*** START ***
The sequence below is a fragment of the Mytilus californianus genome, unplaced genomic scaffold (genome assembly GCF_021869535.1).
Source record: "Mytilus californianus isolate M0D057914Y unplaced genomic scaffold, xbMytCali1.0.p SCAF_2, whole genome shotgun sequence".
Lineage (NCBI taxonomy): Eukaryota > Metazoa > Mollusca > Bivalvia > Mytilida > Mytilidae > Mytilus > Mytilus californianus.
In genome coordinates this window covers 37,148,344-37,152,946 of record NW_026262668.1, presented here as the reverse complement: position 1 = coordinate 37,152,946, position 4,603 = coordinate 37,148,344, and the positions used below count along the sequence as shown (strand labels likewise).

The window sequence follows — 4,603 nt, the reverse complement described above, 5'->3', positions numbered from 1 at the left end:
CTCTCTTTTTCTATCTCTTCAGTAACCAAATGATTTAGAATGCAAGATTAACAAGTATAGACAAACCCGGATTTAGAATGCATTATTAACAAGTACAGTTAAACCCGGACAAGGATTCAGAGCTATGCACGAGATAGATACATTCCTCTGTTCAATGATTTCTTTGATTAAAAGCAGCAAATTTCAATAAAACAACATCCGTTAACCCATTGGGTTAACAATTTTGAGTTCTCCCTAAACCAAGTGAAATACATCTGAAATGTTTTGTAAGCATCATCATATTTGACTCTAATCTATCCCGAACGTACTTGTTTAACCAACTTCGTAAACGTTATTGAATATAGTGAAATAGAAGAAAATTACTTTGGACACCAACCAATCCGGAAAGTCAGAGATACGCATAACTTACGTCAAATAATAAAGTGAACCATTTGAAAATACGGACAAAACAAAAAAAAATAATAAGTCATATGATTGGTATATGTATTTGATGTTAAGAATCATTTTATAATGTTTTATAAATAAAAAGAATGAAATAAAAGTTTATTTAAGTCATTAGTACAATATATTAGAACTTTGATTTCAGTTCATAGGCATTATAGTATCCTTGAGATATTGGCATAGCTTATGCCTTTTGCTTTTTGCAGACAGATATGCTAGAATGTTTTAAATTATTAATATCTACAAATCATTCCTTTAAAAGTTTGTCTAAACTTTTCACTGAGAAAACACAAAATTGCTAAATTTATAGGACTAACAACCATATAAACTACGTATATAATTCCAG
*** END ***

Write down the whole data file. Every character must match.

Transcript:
The sequence below is a fragment of the Mytilus californianus genome, unplaced genomic scaffold (genome assembly GCF_021869535.1).
Source record: "Mytilus californianus isolate M0D057914Y unplaced genomic scaffold, xbMytCali1.0.p SCAF_2, whole genome shotgun sequence".
Lineage (NCBI taxonomy): Eukaryota > Metazoa > Mollusca > Bivalvia > Mytilida > Mytilidae > Mytilus > Mytilus californianus.
In genome coordinates this window covers 37,148,344-37,152,946 of record NW_026262668.1, presented here as the reverse complement: position 1 = coordinate 37,152,946, position 4,603 = coordinate 37,148,344, and the positions used below count along the sequence as shown (strand labels likewise).

The window sequence follows — 4,603 nt, the reverse complement described above, 5'->3', positions numbered from 1 at the left end:
CTCTCTTTTTCTATCTCTTCAGTAACCAAATGATTTAGAATGCAAGATTAACAAGTATAGACAAACCCGGATTTAGAATGCATTATTAACAAGTACAGTTAAACCCGGACAAGGATTCAGAGCTATGCACGAGATAGATACATTCCTCTGTTCAATGATTTCTTTGATTAAAAGCAGCAAATTTCAATAAAACAACATCCGTTAACCCATTGGGTTAACAATTTTGAGTTCTCCCTAAACCAAGTGAAATACATCTGAAATGTTTTGTAAGCATCATCATATTTGACTCTAATCTATCCCGAACGTACTTGTTTAACCAACTTCGTAAACGTTATTGAATATAGTGAAATAGAAGAAAATTACTTTGGACACCAACCAATCCGGAAAGTCAGAGATACGCATAACTTACGTCAAATAATAAAGTGAACCATTTGAAAATACGGACAAAACAAAAAAAAATAATAAGTCATATGATTGGTATATGTATTTGATGTTAAGAATCATTTTATAATGTTTTATAAATAAAAAGAATGAAATAAAAGTTTATTTAAGTCATTAGTACAATATATTAGAACTTTGATTTCAGTTCATAGGCATTATAGTATCCTTGAGATATTGGCATAGCTTATGCCTTTTGCTTTTTGCAGACAGATATGCTAGAATGTTTTAAATTATTAATATCTACAAATCATTCCTTTAAAAGTTTGTCTAAACTTTTCACTGAGAAAACACAAAATTGCTAAATTTATAGGACTAACAACCATATAAACTACGTATATAATTCCAG